The “Reverend” Fred Phelps sent some of his minions to protest at a memorial service for Fred Rogers (of Mr. Rogers’ Neighborhood) apparently because Mr. Rogers’ never interrupted his daily lessons of love, inclusion and acceptance to note parenthetically to a nation full of preschoolers that men who lay with men will be slowly masticated in the slavering, bacteria-ridden jaws of Satan for all of eternity. Phelps’ minions even hauled out signs that read “Fred is in Hell,” for which the only thing to note is that the tense is premature for the Fred for which I suspect this statement will ultimately apply.

The fact that Fred Phelps would claim Mr. Rogers is broiling in Hell is so extreme that I assumed it had to be hoax. But no; go to Phelps’ site (the glowingly friendly domain godhatesfags.com) and there’s a link to a Pittsburgh Tribune-Review story mentioning Phelps’ minions’ presence (in the 25th paragraph). So it’s true enough.

I can’t imagine what it must be like to be so obsessed with the sexual acts of other people that you’re ready to condemn arguably the nicest single man in the history of the United States to the pit of Hell because he didn’t teach a bunch of four-year-olds to hate, except to note that there’s clinical evidence to suggest that many homophobes are actually aroused by homosexuality, and Phelps is the biggest homophobe of them all. Do the math here. Some member of the Queer Nation needs to (you should excuse the expression here) swallow hard and give ol’ Fred Phelps what he really wants. A grateful nation would honor such a person forever.

And it’s not like Fred would have to worry about his immortal soul. He was going to Hell anyway. I mean, seriously. You’re God: Which Fred are You going to clasp to Your bosom? Hint: Not the one that’s going to suspect You’re a fag for doing so.

You’ve Probably Missed It

Mercury is passing in front of the sun in a phenomenon known as a “transit”. And you say, big deal, it passes in front of the Sun all the time. That’s what Mercury does, from our perspective. Well, the thing is, right now you can actually see the tiny planet cast its shadow on the Sun, which is not something you can see all the time — only once every few years, on average. NASA has some photos up right now. Please look at these instead of going out and staring, slack-jawed, directly at the sun.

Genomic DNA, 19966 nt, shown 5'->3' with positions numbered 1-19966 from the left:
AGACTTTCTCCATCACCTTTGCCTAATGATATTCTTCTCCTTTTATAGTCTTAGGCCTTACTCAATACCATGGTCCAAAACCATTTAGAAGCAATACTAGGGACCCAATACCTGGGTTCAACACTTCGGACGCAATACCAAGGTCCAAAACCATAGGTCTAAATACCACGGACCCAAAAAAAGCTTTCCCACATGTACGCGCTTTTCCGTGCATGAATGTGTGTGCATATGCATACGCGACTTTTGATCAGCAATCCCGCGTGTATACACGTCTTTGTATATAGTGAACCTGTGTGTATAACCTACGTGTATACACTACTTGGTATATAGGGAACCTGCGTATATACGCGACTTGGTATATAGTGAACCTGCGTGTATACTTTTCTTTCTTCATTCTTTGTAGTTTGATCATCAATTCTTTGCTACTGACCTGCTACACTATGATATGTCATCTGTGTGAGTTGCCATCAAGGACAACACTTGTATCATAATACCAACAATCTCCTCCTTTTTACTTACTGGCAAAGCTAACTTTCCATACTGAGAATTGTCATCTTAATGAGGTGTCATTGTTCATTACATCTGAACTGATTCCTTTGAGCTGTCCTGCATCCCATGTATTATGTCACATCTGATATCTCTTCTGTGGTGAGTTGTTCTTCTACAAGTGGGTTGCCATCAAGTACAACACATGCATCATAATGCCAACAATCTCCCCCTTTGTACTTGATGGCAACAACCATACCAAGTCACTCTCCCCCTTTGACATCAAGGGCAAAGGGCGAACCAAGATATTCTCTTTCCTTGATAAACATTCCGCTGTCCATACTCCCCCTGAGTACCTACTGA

The bad news here is that if it’s past about 8am on the East Coast of the US, you’ve already missed it (and quite obviously if you’re on the West Coast, you won’t see it live at all). Be that as it may, you should at least be aware it happened. And, look, NASA put together a movie of it for you. Now, go on with the rest of your day.

Note From Athena

Dear Whatever Readers: Please excuse my dad from writing this Tuesday. He’s got a lot of work, plus if he doesn’t do his invoicing today, mommy will disembowel him and feed his entrails to the pets. So all told he’s kind of busy at the moment. But if you come back tomorrow, you will most likely find him, and hopefully large percentage of his intestine, still intact and prepared to amuse you.

Your friend,

Athena.

Monica, Monica, Monica

I note conservatives are whacking on Monica Lewinsky again, this time for her undoubtedly ill-advised but essentially harmless participation in that Mr. Personality dating show. Bill O’Reilly’s column on Saturday is typical sort of thing in which he castigates Monica of cashing in on her particular brand of fame, saying “Since Ms. Lewinsky has no prior TV experience, one can assume that the only reason she is doing ‘Mr. Personality’ is that she did Mr. Personality, if you know what I mean,” and likewise compares her to other Washington types who cashed in on their non-positive notoriety, such as G. Gordon Liddy and Oliver North, and Hollywood types like Wynona Ryder and Robert Downey, Jr. O’Reilly’s moral is that bad behavior pays off.

Two things here. First, let’s start with the admission that Monica’s specific “crime,” aside from not actually being a crime in most states, is pretty mild compared to, say, circumventing Congress to sell arms to a middle eastern country, or even shoplifting at the mall. It doesn’t even really count as “bad behavior,” since most women (and not a few men) do what she’s done on a regular basis without the slightest fear of retribution (maybe not to the sitting President of the United States, admittedly. But like you can blame a girl for showing initiative).

But second and more importantly, while O’Reilly’s correct in that Lewinsky’s getting her gig because she’s who she is, but it’s worth remembering that Lewinsky’s famous not because she came forward to the tabloids with her stained dress and tales of pizzas and thongs, looking to make a quick buck in a “gulp and gab” experience. It took her so-called friend Linda Tripp to make it happen, followed the hounds of the conservative press, who mocked her as a “portly pepperpot” for about a year before any of the rest of us even actually heard her voice. I don’t want to say Lewinsky is entirely blameless for the whole fracas — it was her oral cavity, after all — but her elevation to scandal superstardom is almost exclusively the doing of others. Lewinsky would have undoubtedly joined the legions of women who serviced Little Bill with little more than the thanks of a grateful President had not more ideological forces intervened.